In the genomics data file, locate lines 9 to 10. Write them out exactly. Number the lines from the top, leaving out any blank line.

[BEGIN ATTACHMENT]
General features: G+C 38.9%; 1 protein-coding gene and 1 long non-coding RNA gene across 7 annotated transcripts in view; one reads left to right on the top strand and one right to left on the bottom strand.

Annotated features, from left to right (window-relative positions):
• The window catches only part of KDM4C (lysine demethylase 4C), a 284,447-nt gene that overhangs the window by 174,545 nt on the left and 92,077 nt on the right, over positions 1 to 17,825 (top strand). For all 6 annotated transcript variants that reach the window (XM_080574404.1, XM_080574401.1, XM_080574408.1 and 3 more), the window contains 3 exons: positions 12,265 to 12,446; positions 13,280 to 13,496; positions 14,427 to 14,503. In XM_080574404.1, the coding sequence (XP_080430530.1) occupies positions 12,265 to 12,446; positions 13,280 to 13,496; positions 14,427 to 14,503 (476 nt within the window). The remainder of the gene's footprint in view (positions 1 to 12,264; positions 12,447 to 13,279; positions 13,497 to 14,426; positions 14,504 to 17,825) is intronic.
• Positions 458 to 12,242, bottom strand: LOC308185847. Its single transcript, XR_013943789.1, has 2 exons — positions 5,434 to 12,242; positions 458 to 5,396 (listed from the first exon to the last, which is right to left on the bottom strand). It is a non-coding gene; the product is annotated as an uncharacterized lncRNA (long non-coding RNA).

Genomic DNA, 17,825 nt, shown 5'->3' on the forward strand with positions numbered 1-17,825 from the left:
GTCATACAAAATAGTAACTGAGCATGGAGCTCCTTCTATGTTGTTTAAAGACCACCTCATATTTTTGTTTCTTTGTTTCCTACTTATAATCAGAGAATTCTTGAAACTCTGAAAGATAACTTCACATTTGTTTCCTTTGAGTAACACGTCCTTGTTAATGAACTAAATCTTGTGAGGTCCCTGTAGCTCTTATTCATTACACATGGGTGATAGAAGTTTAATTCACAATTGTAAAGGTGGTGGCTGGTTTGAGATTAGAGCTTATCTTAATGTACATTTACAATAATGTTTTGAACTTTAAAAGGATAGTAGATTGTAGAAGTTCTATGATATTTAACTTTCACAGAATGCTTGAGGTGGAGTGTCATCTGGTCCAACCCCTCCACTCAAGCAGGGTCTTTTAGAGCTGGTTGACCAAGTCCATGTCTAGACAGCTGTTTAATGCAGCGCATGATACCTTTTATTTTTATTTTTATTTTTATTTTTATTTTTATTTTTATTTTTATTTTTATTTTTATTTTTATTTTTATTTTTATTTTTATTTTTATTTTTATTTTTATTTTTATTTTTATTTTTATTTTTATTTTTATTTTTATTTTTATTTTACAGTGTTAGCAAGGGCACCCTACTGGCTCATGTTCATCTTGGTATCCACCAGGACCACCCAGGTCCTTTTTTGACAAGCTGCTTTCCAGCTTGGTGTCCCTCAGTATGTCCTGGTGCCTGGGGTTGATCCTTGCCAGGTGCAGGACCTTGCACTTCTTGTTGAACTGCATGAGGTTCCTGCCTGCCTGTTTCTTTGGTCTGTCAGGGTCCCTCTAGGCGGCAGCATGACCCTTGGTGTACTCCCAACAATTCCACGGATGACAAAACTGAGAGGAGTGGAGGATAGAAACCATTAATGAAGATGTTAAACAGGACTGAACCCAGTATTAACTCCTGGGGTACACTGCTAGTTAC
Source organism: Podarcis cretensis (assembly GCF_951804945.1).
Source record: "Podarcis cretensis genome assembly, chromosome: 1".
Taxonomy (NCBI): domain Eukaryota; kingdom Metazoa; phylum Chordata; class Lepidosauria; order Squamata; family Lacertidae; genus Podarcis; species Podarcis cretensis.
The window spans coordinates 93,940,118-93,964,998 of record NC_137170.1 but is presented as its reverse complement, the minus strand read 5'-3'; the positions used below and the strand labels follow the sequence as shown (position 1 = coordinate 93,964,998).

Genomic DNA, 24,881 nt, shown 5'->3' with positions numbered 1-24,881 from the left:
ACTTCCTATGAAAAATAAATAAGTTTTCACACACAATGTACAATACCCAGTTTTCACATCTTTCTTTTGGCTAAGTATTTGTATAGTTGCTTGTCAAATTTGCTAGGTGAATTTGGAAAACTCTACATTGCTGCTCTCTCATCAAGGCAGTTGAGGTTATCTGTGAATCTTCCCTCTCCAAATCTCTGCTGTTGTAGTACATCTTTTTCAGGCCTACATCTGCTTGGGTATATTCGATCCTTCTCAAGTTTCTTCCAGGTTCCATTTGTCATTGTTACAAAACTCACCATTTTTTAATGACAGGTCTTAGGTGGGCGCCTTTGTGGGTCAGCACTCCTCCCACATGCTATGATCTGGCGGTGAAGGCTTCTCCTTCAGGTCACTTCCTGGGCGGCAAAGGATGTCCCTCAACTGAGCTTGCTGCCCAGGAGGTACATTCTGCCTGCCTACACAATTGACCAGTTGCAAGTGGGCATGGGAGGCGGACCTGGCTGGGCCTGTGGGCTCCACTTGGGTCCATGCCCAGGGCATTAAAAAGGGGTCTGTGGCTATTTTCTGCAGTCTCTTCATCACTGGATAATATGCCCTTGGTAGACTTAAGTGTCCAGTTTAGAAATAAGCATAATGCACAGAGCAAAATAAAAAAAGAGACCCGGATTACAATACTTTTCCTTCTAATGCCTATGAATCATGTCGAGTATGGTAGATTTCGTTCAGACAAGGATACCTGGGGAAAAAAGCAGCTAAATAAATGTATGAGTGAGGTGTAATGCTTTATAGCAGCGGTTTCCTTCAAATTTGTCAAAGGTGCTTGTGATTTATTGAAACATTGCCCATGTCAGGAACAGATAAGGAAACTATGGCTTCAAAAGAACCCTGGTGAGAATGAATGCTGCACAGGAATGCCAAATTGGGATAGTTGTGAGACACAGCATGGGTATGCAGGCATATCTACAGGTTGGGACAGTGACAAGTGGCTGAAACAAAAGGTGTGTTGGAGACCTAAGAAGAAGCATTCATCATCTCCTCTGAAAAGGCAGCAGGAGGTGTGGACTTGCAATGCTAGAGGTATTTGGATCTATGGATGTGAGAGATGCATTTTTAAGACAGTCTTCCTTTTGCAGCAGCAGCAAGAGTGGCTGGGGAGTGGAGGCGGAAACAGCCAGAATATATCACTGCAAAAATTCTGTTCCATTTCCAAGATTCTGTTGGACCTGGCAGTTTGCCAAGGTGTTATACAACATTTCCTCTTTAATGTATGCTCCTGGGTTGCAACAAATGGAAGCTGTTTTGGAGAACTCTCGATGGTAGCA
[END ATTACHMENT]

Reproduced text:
Taxonomy (NCBI): domain Eukaryota; kingdom Metazoa; phylum Chordata; class Lepidosauria; order Squamata; family Lacertidae; genus Podarcis; species Podarcis cretensis.
The window spans coordinates 93,940,118-93,964,998 of record NC_137170.1 but is presented as its reverse complement, the minus strand read 5'-3'; the positions used below and the strand labels follow the sequence as shown (position 1 = coordinate 93,964,998).